Top 10 news stories of 2007

Cosmos magazine – SYDNEY: From duck genitals to missing planets these are the Cosmos Online news stories that rocked your world in 2007.BABIES ‘SEE’ LANGUAGES
At just four months, babies can tell the difference between two languages spoken to them using only the expressions on a speaker’s face, according to a new Canadian study.

NANO-LAYERED PLASTIC SHEET IS STRONG AS STEEL
A new transparent, composite plastic as strong as steel and as thin as a sheet of paper has been developed by materials scientists.

SKIM MILK STRAIGHT FROM THE COW
A new breed of cow that produces skim milk naturally – straight from the teat – has been discovered by New Zealand scientists.

EARTH IS SMALLER THAN WE THOUGHT
In this high-tech age, you’d think we’d have the know-how to accurately measure the width of our planet, but researchers now reveal it’s smaller than we thought.

DARK MATTER AND ‘GOD PARTICLE’ WITHIN REACH
The boundaries of knowledge in particle physics look set to be broken soon with scientists around the globe locked in a multi-billion-dollar race to solve two great mysteries.

LIGHT CAN BEND LIQUID
ust the gentle pressure of a beam of light is enough to bend and direct streams of a special liquid, according to a study to be published this week.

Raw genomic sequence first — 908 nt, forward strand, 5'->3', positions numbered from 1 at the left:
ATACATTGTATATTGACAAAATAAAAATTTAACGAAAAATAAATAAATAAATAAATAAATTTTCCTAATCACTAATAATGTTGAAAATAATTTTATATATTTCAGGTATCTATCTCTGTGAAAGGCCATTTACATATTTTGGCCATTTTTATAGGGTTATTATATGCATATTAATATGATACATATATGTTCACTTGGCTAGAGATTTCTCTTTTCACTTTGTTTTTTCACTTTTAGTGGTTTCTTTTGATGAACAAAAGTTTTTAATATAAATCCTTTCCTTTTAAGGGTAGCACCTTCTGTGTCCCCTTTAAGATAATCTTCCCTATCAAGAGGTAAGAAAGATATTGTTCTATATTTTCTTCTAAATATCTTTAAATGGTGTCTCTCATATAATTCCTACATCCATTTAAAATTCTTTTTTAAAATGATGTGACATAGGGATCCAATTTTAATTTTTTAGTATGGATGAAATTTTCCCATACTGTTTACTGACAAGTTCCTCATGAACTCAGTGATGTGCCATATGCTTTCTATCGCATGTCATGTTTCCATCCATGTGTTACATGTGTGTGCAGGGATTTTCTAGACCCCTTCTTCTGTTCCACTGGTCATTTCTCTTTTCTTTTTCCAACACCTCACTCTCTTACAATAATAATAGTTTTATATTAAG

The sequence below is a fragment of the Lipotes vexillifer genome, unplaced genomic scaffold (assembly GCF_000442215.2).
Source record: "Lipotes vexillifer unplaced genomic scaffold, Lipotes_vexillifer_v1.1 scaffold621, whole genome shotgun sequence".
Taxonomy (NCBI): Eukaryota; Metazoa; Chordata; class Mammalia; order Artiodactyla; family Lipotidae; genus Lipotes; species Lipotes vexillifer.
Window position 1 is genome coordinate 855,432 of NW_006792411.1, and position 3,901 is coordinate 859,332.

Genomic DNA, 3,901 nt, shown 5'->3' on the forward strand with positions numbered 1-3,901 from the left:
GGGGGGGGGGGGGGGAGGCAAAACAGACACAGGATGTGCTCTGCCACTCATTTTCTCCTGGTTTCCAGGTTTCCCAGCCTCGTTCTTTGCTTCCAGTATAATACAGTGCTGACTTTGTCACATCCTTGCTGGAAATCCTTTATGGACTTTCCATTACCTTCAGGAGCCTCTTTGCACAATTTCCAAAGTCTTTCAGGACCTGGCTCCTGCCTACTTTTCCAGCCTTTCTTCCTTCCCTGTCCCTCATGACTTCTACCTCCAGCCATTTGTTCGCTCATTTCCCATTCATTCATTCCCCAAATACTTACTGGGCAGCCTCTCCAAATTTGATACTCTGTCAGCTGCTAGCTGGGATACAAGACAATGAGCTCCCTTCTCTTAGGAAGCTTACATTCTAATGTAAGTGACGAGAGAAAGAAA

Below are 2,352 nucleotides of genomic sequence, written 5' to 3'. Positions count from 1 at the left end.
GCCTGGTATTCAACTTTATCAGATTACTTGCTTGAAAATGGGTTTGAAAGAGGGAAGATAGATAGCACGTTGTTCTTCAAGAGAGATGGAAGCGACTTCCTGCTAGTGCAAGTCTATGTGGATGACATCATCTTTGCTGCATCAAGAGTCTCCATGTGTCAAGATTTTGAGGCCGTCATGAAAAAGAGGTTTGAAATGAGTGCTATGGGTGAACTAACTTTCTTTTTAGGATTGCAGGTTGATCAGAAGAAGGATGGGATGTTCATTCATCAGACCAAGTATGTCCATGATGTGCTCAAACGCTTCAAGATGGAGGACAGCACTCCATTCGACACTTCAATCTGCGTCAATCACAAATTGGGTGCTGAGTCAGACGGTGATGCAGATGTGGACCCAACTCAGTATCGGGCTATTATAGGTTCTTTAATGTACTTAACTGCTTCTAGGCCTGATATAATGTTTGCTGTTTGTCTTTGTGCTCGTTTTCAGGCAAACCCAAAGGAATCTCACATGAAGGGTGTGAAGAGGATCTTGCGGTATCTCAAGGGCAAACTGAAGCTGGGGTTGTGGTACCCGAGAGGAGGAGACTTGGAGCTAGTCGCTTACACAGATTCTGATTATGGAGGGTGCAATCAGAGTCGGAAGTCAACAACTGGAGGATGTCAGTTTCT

DID OUR SOLAR SYSTEM ONCE HAVE ANOTHER PLANET?
The fiery demise of a fifth rocky planet in our Solar System might have led to a flurry of asteroid impacts that pockmarked the Moon and Earth billions of years ago.

MOST BABIES WATCH TV, DESPITE WARNINGS
Most parents let their babies watch television despite warnings that it can negatively affect brain development, according to a new study.

DUCK GENITALS LOCKED IN ARMS RACE
Female ducks have evolved “maze-like” genitals with many twists, pouches and dead ends, in a bid to prevent rape and retain control of who fathers their offspring – while male ducks have evolved equally convoluted penises to keep up.

SELF-SUFFICIENT SPACE HABITAT DESIGNED
Australian-led scientists have designed a new space habitat that might one day allow astronauts on the Moon or Mars to be 90 to 95 per cent self-sufficient.

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